The purpose of things is, precisely, this movement that they bring in themselves, this tendency, born of the contradiction between their finite nature and that which transports them beyond themselves, into the infinite, […] identifying themselves with reality in its entirety, or rather, with God.[1]

This text has a before and after and a story deserving to be told. The discovery of Joana de Carvalho e Silva’s (n.1988) work happens during a chance encounter with two of her oil pastels on paper (Practical Dictionary of the Trade) and A Confissão da Sombra (the Shadow’s confession), both from 2012] that are stored in the shairart dst gallery, in Braga. Split seconds must have gone by from this encounter to the eternal remembrance of the aesthetic emotion, but it was enough to allow a restlessness to become uncertainty and upheaval. Not because of the quality of the work of the young Bracarian artist; but because of the inexhaustible source of parallelisms and identifications that it leaves in each one of us. The contemporary processes of curatorship, according to more recent theories about the curator’s role as a substitute for the art critic (who is almost extinct, regardless of the curator’s institutional background), is not extraneous to taste and intuition. At the first (and at the second) glance, it was clear that an individual exhibition of Joana de Carvalho e Silva’s works fit into shairart’s curatorial strategy. First, because of the sense of mission that inspires us to dedicate part of our programme not only to the support of young artists, but also of local artists. Second, because of the conceptual and poetic dimension that her work incorporates and that intersects with the project’s commitment with contemporary thinking through open, multi-disciplinary dialogues.

Joana de Carvalho e Silva has always painted. Still, she resisted her calling at first, and chose to study Psychology at the University of Minho (2006-2009). A Master in Painting took her to the Faculty of Fine Arts of the University of Porto (FBAUP) (2010-2012), where she defended her thesis entitled “O Teatro de que somos lugar: Pintura e Simulacro”. She is currently doing a PhD in Arts and Design, also at the FBAUP. The scope of her academic background and interests, as well as the sensibility she shows in each word and gesture, indicate a high degree of intellectual sophistication and suggest a permanent reflection exercise about her artistic production that give consistency to what she proposes. She has been exhibiting her work regularly since 2010, and one of her creations [De Porcelana (In Porcelain), 2011] is part of the collection of the Centro de Arte Moderna José de Azeredo Perdigão, of the Fundação Calouste Gulbenkian.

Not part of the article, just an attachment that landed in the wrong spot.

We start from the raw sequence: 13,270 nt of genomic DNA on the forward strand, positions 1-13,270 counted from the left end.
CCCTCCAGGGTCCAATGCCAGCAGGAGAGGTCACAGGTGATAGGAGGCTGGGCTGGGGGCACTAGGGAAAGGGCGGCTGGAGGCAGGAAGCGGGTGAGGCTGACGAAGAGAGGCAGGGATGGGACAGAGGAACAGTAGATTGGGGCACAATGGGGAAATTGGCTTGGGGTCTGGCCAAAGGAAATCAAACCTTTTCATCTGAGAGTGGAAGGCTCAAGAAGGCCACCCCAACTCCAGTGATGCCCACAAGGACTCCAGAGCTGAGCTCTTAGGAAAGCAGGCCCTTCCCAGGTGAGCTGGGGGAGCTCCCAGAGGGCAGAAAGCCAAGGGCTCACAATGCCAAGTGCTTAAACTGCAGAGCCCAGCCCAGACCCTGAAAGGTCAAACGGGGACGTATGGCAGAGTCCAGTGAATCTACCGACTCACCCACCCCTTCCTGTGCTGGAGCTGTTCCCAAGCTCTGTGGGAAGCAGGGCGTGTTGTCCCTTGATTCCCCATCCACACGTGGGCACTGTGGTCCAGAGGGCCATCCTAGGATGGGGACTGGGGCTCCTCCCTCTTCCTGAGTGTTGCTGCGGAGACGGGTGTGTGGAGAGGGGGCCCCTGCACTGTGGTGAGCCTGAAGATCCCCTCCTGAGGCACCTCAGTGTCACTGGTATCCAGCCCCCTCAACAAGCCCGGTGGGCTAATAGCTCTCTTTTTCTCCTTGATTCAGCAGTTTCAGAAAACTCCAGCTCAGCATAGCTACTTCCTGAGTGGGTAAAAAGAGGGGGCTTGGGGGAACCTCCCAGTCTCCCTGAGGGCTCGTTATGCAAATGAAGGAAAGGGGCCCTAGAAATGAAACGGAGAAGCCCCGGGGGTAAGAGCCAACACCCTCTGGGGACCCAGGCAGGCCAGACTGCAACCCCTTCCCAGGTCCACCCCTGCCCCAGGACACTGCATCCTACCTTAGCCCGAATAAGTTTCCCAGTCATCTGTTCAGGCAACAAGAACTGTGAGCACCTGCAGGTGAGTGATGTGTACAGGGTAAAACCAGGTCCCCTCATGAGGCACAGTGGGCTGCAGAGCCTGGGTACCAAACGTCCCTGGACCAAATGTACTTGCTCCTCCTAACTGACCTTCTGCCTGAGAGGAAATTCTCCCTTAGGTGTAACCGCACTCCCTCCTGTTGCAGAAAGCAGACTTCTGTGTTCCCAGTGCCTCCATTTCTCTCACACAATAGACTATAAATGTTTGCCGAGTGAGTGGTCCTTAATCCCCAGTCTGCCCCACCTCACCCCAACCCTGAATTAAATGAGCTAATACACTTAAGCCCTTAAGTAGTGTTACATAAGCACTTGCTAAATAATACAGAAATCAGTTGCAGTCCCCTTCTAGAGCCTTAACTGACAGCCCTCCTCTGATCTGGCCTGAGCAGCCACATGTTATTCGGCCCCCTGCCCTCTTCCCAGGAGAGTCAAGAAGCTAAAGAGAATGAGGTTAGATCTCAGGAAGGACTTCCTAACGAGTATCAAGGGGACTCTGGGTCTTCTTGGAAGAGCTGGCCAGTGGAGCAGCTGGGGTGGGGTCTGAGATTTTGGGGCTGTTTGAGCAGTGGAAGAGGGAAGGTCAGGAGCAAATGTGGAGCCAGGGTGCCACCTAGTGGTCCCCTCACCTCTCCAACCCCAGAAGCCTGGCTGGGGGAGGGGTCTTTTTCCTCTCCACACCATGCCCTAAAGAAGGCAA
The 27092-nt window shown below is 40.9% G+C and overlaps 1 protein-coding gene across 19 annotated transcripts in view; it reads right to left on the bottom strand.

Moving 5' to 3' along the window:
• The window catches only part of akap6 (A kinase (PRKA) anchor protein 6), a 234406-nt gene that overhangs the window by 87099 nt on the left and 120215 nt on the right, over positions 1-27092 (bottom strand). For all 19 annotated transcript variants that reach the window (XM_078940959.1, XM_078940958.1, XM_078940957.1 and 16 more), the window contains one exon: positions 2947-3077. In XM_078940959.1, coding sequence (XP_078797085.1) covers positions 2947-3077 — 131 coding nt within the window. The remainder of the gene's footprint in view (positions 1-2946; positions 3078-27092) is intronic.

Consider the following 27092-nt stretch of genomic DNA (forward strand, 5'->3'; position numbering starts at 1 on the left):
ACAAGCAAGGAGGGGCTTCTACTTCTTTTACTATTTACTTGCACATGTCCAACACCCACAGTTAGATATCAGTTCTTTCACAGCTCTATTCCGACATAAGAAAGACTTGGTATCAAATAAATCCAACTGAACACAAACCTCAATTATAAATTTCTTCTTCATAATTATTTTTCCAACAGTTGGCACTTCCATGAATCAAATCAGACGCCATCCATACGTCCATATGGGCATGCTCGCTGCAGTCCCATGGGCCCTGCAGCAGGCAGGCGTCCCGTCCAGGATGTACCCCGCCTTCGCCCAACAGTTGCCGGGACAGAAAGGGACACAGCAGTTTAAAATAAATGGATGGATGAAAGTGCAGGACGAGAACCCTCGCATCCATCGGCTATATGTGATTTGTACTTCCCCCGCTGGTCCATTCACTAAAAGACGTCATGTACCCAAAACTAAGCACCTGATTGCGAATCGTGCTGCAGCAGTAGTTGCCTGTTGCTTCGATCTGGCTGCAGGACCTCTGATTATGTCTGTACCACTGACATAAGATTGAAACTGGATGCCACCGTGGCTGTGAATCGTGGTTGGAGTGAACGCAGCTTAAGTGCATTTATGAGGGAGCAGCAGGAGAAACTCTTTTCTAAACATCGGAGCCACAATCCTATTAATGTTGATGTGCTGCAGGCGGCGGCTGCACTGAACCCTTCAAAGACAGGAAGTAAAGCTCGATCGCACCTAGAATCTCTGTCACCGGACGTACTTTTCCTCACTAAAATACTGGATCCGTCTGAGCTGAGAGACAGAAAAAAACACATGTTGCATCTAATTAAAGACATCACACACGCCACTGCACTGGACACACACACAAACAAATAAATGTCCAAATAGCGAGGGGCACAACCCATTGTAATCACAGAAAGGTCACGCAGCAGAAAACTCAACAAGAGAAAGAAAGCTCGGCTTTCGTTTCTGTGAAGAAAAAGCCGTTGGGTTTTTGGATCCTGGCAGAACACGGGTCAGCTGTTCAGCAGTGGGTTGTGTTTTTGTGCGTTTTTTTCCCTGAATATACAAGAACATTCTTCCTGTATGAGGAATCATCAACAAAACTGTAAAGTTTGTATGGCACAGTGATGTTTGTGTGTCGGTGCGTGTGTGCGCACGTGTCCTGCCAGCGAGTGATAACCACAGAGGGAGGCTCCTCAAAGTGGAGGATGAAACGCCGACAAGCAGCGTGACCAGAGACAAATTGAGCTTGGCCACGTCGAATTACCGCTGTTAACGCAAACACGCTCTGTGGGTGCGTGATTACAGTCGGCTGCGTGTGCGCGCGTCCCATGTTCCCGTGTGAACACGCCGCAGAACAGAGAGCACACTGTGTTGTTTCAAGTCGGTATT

Her images roam, in terms of historical reference, between those of Dominguez Alvarez (1906-1942) and those of Edward Hopper (1882-1967). They are reminiscent of Jacques Tati’s cinema (1907-1982) and, above all, they transport us to the macrocosm of Augusto Boal’s (1931-2009) theater, characterized by human conflict, both internal and external: “But the artist does not live on applause alone. He also lives on gunfire. He may commune, duel or war with the public.”, wrote the Brazilian playwright, inventor of the aesthetics of the oppressed, in Aplausos e Tiroteios. Moreover, beyond the journeys that Joana de Carvalho e Silva’s work provide (which make them rich, informed and timeless), there’s the pastel, the mastery of the technique and the subtlety, sometimes the rage, that the artist employs in the strained relationship between composition, color and message that her work embodies. What brings us closer to – and disturbs us in – Joana de Carvalho e Silva’s paintings is the game of drawing signifiers from everyday life, using irony and melancholy, perhaps even the overall, disguised state of depression in which we all find ourselves. Joana suggests it and explores it in her work, inviting us to embark on a process of systematic immersion.

And this is the “before” – the time before this systematic immersion in her world, and before the contact with her multiple references, ranging from Rembrandt’s painting (1606-1669) to Jean Baudrillard’s (1929-2007) philosophical thinking, from the dissection of the concept of simulacrum to the cinema and, specially, the theatrical and literary universe of Manoel de Oliveira’s works (1908-2015). In the “after”, curator and artist shared their aesthetic emotions and found themselves in Vale Abraão (Abraham’s Valey)(1993), a film by the Portuense director, with Leonor Silveira, Luís Miguel Cintra, Ruy de Carvalho, among many others. It derives from an adaptation of Agustina Bessa-Luís’ (n.1922) work of the same name; the latter, in turn, is a literary exercise inspired by Gustave Flaubert’s (1821-1880) Madame Bovary (1857). During my conversation with Joana de Carvalho e Silva, which lasted a few hours, I lost count of how many times I saw the film and read the books again (Agustina’s and Flaubert’s). I also saw in Ema, Oliveira and Agustina’s character, the same inexhaustible source of parallelisms and identifications, personified in two women. One is turned to the illusory fascination of the world; the other is turned to the transcendent, to the poetry of a romantic ethic, where love must resemble a very respectable god – in other words, the synthesis of the pictorial simulacrum in Joana de Carvalho e Silva’s work.

In Abraham’s Valey, place of the Man vainly summoned to the awareness of his pride of shame, of anger, things happened and things happen, things that belong to the dream world, the most hypocrite world there is.[2]